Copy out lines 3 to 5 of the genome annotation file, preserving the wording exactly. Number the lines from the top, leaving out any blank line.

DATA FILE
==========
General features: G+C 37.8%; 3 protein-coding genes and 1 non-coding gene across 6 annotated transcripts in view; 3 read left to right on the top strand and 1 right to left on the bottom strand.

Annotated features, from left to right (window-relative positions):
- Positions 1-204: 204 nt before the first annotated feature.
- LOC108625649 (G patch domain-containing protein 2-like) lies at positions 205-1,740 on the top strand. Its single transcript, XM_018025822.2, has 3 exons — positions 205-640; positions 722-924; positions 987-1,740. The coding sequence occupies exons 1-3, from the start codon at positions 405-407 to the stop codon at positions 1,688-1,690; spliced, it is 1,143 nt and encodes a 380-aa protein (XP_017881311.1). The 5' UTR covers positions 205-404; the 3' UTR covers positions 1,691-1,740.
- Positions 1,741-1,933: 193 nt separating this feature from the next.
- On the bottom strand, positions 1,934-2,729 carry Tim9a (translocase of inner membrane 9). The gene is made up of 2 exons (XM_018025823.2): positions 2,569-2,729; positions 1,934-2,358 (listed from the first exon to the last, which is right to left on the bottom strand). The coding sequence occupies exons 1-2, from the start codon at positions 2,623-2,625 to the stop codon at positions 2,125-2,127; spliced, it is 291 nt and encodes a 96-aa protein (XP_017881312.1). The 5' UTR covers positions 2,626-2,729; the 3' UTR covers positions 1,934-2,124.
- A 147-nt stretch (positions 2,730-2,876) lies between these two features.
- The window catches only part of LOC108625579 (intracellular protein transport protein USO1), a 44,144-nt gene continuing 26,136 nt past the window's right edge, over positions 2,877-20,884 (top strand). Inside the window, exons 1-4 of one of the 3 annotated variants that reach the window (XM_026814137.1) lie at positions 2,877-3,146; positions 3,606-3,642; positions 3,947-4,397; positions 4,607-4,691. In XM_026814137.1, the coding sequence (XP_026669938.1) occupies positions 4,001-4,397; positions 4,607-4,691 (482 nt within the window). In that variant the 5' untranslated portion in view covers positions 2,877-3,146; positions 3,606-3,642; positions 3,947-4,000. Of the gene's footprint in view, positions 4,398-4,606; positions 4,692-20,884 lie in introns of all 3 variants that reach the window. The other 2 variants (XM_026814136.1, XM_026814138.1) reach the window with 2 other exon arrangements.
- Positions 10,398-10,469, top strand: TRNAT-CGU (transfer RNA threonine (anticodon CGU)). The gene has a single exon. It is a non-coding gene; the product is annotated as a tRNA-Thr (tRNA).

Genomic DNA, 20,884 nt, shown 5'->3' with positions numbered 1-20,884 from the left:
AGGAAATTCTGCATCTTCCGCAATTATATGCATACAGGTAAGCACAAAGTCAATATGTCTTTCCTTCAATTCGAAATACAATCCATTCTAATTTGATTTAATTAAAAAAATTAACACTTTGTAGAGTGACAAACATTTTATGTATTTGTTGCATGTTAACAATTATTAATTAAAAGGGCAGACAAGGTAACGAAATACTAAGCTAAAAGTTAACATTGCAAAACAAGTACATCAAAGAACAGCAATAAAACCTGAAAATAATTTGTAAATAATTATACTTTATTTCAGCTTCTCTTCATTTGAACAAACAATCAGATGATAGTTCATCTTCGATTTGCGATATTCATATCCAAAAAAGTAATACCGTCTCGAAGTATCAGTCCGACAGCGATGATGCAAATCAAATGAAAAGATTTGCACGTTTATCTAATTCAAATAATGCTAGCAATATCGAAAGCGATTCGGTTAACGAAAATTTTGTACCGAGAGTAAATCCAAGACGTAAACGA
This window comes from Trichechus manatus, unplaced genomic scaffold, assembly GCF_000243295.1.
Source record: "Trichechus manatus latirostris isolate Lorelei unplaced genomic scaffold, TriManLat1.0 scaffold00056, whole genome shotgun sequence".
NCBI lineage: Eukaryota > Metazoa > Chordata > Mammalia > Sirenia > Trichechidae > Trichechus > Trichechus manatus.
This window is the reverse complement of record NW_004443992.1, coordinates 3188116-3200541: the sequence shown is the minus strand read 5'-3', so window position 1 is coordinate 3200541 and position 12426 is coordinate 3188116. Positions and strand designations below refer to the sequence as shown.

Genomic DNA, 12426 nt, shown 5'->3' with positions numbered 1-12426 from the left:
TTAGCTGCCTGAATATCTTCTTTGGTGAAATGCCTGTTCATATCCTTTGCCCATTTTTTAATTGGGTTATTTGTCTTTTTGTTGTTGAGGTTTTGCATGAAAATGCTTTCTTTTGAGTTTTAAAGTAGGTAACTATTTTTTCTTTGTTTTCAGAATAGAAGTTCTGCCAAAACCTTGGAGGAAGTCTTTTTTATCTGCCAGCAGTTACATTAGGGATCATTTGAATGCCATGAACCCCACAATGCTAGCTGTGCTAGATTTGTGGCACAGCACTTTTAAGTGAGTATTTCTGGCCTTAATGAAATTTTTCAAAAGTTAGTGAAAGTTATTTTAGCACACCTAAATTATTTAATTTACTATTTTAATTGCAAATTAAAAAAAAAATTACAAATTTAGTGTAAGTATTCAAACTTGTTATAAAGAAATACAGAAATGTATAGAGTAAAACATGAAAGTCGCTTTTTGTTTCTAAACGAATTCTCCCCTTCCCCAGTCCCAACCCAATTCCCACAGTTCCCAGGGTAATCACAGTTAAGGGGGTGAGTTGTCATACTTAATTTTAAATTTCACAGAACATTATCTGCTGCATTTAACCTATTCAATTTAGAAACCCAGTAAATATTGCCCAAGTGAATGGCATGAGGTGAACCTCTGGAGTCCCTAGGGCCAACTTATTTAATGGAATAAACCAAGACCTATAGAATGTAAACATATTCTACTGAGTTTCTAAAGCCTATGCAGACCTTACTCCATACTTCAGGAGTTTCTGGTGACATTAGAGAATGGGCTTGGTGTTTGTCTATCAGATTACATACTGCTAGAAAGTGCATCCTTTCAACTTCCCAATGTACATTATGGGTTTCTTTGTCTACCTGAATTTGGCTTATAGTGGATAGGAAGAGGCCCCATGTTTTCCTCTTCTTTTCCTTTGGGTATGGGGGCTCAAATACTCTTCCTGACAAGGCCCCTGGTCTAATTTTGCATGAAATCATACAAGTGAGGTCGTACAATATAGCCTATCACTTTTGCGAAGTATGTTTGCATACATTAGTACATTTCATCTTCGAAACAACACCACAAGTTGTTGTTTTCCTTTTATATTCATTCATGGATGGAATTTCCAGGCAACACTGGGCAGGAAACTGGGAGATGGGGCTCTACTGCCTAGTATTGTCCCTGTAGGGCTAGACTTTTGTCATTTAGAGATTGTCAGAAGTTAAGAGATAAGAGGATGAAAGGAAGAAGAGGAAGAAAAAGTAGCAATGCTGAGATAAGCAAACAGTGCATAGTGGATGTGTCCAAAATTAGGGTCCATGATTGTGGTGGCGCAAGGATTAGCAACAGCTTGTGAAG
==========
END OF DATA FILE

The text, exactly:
- Positions 1-204: 204 nt before the first annotated feature.
- LOC108625649 (G patch domain-containing protein 2-like) lies at positions 205-1,740 on the top strand. Its single transcript, XM_018025822.2, has 3 exons — positions 205-640; positions 722-924; positions 987-1,740. The coding sequence occupies exons 1-3, from the start codon at positions 405-407 to the stop codon at positions 1,688-1,690; spliced, it is 1,143 nt and encodes a 380-aa protein (XP_017881311.1). The 5' UTR covers positions 205-404; the 3' UTR covers positions 1,691-1,740.
- Positions 1,741-1,933: 193 nt separating this feature from the next.